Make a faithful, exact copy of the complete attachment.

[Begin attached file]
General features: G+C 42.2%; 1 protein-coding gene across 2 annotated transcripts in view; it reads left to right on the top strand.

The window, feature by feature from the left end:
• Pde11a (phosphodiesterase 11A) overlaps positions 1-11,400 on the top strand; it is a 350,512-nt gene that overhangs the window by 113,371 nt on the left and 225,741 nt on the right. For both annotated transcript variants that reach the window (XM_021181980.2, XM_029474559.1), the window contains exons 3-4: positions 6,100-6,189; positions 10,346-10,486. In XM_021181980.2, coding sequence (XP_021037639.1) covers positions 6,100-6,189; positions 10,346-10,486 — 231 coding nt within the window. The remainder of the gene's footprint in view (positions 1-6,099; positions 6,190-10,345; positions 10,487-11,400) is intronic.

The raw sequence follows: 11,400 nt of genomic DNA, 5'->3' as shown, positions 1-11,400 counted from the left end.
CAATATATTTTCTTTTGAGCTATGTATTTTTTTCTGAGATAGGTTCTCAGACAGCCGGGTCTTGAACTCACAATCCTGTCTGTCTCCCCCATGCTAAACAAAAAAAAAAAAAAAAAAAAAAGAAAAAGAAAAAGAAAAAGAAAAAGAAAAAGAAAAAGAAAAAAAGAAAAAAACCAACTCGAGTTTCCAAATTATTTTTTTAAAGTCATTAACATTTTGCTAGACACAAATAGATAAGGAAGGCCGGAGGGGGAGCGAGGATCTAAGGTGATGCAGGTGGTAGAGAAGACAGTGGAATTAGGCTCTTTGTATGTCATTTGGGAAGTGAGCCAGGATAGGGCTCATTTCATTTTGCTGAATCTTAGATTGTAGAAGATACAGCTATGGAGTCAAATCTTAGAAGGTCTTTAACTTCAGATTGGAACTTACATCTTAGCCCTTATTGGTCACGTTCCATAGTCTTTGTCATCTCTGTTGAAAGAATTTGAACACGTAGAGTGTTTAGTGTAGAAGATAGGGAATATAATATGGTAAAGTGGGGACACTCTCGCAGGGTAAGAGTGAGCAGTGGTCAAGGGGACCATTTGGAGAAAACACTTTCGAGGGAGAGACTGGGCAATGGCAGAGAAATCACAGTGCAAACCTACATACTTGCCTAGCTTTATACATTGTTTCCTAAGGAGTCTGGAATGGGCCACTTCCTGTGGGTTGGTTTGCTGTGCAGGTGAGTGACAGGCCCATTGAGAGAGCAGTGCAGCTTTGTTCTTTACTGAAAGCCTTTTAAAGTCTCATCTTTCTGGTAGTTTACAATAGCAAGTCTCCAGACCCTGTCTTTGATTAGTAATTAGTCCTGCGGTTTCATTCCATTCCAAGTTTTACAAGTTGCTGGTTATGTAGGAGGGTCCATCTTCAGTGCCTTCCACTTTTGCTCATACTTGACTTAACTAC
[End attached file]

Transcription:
General features: G+C 42.2%; 1 protein-coding gene across 2 annotated transcripts in view; it reads left to right on the top strand.

The window, feature by feature from the left end:
• Pde11a (phosphodiesterase 11A) overlaps positions 1-11,400 on the top strand; it is a 350,512-nt gene that overhangs the window by 113,371 nt on the left and 225,741 nt on the right. For both annotated transcript variants that reach the window (XM_021181980.2, XM_029474559.1), the window contains exons 3-4: positions 6,100-6,189; positions 10,346-10,486. In XM_021181980.2, coding sequence (XP_021037639.1) covers positions 6,100-6,189; positions 10,346-10,486 — 231 coding nt within the window. The remainder of the gene's footprint in view (positions 1-6,099; positions 6,190-10,345; positions 10,487-11,400) is intronic.

The raw sequence follows: 11,400 nt of genomic DNA, 5'->3' as shown, positions 1-11,400 counted from the left end.
CAATATATTTTCTTTTGAGCTATGTATTTTTTTCTGAGATAGGTTCTCAGACAGCCGGGTCTTGAACTCACAATCCTGTCTGTCTCCCCCATGCTAAACAAAAAAAAAAAAAAAAAAAAAAGAAAAAGAAAAAGAAAAAGAAAAAGAAAAAGAAAAAGAAAAAAAGAAAAAAACCAACTCGAGTTTCCAAATTATTTTTTTAAAGTCATTAACATTTTGCTAGACACAAATAGATAAGGAAGGCCGGAGGGGGAGCGAGGATCTAAGGTGATGCAGGTGGTAGAGAAGACAGTGGAATTAGGCTCTTTGTATGTCATTTGGGAAGTGAGCCAGGATAGGGCTCATTTCATTTTGCTGAATCTTAGATTGTAGAAGATACAGCTATGGAGTCAAATCTTAGAAGGTCTTTAACTTCAGATTGGAACTTACATCTTAGCCCTTATTGGTCACGTTCCATAGTCTTTGTCATCTCTGTTGAAAGAATTTGAACACGTAGAGTGTTTAGTGTAGAAGATAGGGAATATAATATGGTAAAGTGGGGACACTCTCGCAGGGTAAGAGTGAGCAGTGGTCAAGGGGACCATTTGGAGAAAACACTTTCGAGGGAGAGACTGGGCAATGGCAGAGAAATCACAGTGCAAACCTACATACTTGCCTAGCTTTATACATTGTTTCCTAAGGAGTCTGGAATGGGCCACTTCCTGTGGGTTGGTTTGCTGTGCAGGTGAGTGACAGGCCCATTGAGAGAGCAGTGCAGCTTTGTTCTTTACTGAAAGCCTTTTAAAGTCTCATCTTTCTGGTAGTTTACAATAGCAAGTCTCCAGACCCTGTCTTTGATTAGTAATTAGTCCTGCGGTTTCATTCCATTCCAAGTTTTACAAGTTGCTGGTTATGTAGGAGGGTCCATCTTCAGTGCCTTCCACTTTTGCTCATACTTGACTTAACTAC